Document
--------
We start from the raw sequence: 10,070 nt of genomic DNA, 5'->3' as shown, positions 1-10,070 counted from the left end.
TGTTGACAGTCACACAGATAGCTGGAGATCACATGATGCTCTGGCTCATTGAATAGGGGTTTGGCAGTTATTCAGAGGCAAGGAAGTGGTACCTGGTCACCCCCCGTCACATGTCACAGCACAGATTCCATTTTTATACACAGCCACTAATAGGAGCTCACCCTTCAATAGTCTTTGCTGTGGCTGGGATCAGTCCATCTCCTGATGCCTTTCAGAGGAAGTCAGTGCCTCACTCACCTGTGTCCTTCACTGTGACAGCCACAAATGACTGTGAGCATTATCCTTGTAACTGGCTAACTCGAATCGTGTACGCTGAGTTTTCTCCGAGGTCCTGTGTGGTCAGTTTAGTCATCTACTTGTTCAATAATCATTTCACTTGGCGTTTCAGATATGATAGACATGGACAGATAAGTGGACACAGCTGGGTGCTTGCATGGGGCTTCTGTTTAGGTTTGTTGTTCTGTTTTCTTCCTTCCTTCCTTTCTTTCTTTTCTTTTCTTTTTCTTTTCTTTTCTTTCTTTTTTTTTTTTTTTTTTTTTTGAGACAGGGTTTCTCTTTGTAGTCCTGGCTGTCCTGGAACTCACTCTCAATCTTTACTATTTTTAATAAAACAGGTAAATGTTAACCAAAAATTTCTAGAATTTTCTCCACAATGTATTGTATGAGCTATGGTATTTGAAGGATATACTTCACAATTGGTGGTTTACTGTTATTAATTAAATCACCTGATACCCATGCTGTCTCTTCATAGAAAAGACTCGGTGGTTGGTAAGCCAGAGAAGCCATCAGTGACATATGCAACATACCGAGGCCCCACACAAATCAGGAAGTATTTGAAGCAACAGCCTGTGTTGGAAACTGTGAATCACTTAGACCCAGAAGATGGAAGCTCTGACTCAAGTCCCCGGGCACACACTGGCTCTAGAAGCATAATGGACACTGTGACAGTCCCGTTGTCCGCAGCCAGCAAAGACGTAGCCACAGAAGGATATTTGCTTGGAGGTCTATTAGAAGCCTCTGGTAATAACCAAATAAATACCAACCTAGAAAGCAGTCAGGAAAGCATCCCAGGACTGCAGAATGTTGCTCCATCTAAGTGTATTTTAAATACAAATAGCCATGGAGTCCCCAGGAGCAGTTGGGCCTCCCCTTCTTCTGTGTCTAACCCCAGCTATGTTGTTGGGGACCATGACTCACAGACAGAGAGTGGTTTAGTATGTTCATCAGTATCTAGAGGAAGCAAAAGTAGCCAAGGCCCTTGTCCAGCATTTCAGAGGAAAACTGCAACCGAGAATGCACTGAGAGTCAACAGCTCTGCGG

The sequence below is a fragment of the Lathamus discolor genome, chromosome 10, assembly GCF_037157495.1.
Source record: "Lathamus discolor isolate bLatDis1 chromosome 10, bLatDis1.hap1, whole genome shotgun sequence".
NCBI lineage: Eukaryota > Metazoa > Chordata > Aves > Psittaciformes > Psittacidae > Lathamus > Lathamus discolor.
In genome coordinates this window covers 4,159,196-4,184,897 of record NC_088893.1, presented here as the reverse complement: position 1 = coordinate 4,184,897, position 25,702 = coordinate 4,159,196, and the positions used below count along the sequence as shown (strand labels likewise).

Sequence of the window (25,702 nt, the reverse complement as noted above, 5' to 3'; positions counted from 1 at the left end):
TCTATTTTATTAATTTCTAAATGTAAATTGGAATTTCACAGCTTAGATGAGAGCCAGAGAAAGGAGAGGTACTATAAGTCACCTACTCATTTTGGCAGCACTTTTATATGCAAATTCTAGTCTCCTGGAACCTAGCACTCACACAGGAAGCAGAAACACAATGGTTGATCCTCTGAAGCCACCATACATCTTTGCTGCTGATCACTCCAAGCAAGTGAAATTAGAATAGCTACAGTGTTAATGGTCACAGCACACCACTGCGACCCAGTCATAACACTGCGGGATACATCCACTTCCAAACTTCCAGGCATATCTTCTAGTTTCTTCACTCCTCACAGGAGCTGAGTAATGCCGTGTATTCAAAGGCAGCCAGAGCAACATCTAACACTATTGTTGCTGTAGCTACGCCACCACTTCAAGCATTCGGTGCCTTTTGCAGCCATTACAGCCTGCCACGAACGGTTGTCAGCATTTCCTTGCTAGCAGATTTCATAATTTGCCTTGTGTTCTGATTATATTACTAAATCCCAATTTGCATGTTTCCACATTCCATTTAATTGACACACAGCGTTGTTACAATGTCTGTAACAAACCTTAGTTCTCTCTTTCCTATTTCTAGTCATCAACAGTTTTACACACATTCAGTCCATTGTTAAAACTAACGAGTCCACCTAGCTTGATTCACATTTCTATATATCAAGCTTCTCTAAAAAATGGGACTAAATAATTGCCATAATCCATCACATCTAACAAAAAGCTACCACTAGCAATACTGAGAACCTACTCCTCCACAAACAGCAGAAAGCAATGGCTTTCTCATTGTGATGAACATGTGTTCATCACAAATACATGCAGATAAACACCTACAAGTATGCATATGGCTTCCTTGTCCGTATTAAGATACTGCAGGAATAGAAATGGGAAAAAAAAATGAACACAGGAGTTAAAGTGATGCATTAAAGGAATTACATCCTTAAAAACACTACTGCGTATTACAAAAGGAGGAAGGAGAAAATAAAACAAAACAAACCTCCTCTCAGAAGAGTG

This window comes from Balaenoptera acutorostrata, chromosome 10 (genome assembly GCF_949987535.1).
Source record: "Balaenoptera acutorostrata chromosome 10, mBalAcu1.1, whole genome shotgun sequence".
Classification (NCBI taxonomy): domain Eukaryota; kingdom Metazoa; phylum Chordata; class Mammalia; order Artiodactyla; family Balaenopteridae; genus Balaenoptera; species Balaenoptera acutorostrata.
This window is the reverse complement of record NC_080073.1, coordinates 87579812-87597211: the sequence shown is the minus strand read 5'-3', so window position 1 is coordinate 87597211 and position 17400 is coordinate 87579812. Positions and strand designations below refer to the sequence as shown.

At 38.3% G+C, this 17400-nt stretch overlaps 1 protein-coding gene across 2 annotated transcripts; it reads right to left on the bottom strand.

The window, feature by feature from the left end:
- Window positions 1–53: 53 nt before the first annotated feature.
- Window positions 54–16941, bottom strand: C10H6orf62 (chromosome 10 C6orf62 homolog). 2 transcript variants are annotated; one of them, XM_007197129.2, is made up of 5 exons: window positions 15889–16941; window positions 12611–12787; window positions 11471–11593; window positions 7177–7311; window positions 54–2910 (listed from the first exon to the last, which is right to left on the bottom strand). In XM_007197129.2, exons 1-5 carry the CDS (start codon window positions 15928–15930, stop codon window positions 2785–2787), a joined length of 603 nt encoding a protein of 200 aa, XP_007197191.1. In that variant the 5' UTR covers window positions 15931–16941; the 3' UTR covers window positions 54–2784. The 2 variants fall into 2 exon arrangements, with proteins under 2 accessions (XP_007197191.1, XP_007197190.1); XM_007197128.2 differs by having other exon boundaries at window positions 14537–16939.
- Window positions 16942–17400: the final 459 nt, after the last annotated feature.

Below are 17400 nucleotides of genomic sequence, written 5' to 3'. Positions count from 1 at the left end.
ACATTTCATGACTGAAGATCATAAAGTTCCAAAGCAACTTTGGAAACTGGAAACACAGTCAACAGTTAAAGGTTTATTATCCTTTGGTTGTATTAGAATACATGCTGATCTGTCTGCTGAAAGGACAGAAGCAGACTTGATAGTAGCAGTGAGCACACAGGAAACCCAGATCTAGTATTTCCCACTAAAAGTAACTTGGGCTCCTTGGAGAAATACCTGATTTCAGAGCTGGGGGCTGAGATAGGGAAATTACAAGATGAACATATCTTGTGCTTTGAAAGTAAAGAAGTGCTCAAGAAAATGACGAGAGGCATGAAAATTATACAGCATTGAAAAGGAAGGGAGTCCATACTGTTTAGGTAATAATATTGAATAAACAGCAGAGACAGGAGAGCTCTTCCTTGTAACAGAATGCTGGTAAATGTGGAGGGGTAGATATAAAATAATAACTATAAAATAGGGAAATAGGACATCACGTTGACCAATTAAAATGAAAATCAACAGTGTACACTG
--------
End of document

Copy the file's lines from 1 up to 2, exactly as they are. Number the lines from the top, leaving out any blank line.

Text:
We start from the raw sequence: 10,070 nt of genomic DNA, 5'->3' as shown, positions 1-10,070 counted from the left end.
TGTTGACAGTCACACAGATAGCTGGAGATCACATGATGCTCTGGCTCATTGAATAGGGGTTTGGCAGTTATTCAGAGGCAAGGAAGTGGTACCTGGTCACCCCCCGTCACATGTCACAGCACAGATTCCATTTTTATACACAGCCACTAATAGGAGCTCACCCTTCAATAGTCTTTGCTGTGGCTGGGATCAGTCCATCTCCTGATGCCTTTCAGAGGAAGTCAGTGCCTCACTCACCTGTGTCCTTCACTGTGACAGCCACAAATGACTGTGAGCATTATCCTTGTAACTGGCTAACTCGAATCGTGTACGCTGAGTTTTCTCCGAGGTCCTGTGTGGTCAGTTTAGTCATCTACTTGTTCAATAATCATTTCACTTGGCGTTTCAGATATGATAGACATGGACAGATAAGTGGACACAGCTGGGTGCTTGCATGGGGCTTCTGTTTAGGTTTGTTGTTCTGTTTTCTTCCTTCCTTCCTTTCTTTCTTTTCTTTTCTTTTTCTTTTCTTTTCTTTCTTTTTTTTTTTTTTTTTTTTTTGAGACAGGGTTTCTCTTTGTAGTCCTGGCTGTCCTGGAACTCACTCTCAATCTTTACTATTTTTAATAAAACAGGTAAATGTTAACCAAAAATTTCTAGAATTTTCTCCACAATGTATTGTATGAGCTATGGTATTTGAAGGATATACTTCACAATTGGTGGTTTACTGTTATTAATTAAATCACCTGATACCCATGCTGTCTCTTCATAGAAAAGACTCGGTGGTTGGTAAGCCAGAGAAGCCATCAGTGACATATGCAACATACCGAGGCCCCACACAAATCAGGAAGTATTTGAAGCAACAGCCTGTGTTGGAAACTGTGAATCACTTAGACCCAGAAGATGGAAGCTCTGACTCAAGTCCCCGGGCACACACTGGCTCTAGAAGCATAATGGACACTGTGACAGTCCCGTTGTCCGCAGCCAGCAAAGACGTAGCCACAGAAGGATATTTGCTTGGAGGTCTATTAGAAGCCTCTGGTAATAACCAAATAAATACCAACCTAGAAAGCAGTCAGGAAAGCATCCCAGGACTGCAGAATGTTGCTCCATCTAAGTGTATTTTAAATACAAATAGCCATGGAGTCCCCAGGAGCAGTTGGGCCTCCCCTTCTTCTGTGTCTAACCCCAGCTATGTTGTTGGGGACCATGACTCACAGACAGAGAGTGGTTTAGTATGTTCATCAGTATCTAGAGGAAGCAAAAGTAGCCAAGGCCCTTGTCCAGCATTTCAGAGGAAAACTGCAACCGAGAATGCACTGAGAGTCAACAGCTCTGCGG